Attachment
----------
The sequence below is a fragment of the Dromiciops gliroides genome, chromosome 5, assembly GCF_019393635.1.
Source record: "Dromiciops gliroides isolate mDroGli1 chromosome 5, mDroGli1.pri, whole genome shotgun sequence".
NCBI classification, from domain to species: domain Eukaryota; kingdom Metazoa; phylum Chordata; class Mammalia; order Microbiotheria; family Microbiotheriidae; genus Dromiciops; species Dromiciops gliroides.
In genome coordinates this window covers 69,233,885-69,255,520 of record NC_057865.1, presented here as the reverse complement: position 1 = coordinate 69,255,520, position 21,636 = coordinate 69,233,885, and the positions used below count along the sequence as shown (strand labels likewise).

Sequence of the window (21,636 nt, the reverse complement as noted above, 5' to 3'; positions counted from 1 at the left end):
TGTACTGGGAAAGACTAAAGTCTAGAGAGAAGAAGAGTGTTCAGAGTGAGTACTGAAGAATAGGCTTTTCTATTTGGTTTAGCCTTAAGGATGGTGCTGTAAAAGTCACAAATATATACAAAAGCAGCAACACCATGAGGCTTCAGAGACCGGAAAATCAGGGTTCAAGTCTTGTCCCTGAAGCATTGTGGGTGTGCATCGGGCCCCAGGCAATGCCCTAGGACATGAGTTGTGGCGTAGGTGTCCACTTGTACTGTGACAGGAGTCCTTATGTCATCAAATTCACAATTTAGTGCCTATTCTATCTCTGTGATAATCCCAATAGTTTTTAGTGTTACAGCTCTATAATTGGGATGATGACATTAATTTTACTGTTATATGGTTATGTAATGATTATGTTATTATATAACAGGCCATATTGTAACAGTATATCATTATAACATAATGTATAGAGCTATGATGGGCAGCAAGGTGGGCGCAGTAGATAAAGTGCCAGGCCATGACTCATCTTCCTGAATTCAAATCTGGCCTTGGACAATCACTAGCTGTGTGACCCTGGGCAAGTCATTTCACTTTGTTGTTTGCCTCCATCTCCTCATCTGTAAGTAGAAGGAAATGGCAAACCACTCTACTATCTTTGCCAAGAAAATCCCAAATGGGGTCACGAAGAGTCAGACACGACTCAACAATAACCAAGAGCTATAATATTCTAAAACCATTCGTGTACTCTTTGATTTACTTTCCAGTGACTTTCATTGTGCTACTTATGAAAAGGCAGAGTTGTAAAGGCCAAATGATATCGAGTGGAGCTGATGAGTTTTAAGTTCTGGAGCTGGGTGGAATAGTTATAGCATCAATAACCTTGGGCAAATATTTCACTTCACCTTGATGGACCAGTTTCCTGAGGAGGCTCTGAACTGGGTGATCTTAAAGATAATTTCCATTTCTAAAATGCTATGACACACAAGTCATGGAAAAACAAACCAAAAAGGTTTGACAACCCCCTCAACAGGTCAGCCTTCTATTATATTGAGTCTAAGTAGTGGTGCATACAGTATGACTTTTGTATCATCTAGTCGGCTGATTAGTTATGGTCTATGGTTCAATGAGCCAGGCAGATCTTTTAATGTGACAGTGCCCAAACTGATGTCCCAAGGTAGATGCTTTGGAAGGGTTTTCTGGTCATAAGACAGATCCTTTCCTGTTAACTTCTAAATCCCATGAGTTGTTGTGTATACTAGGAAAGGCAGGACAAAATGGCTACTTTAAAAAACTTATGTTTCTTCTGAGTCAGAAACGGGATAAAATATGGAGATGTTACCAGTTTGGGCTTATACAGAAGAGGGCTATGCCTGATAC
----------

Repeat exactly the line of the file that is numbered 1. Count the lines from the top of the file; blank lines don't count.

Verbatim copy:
The sequence below is a fragment of the Dromiciops gliroides genome, chromosome 5, assembly GCF_019393635.1.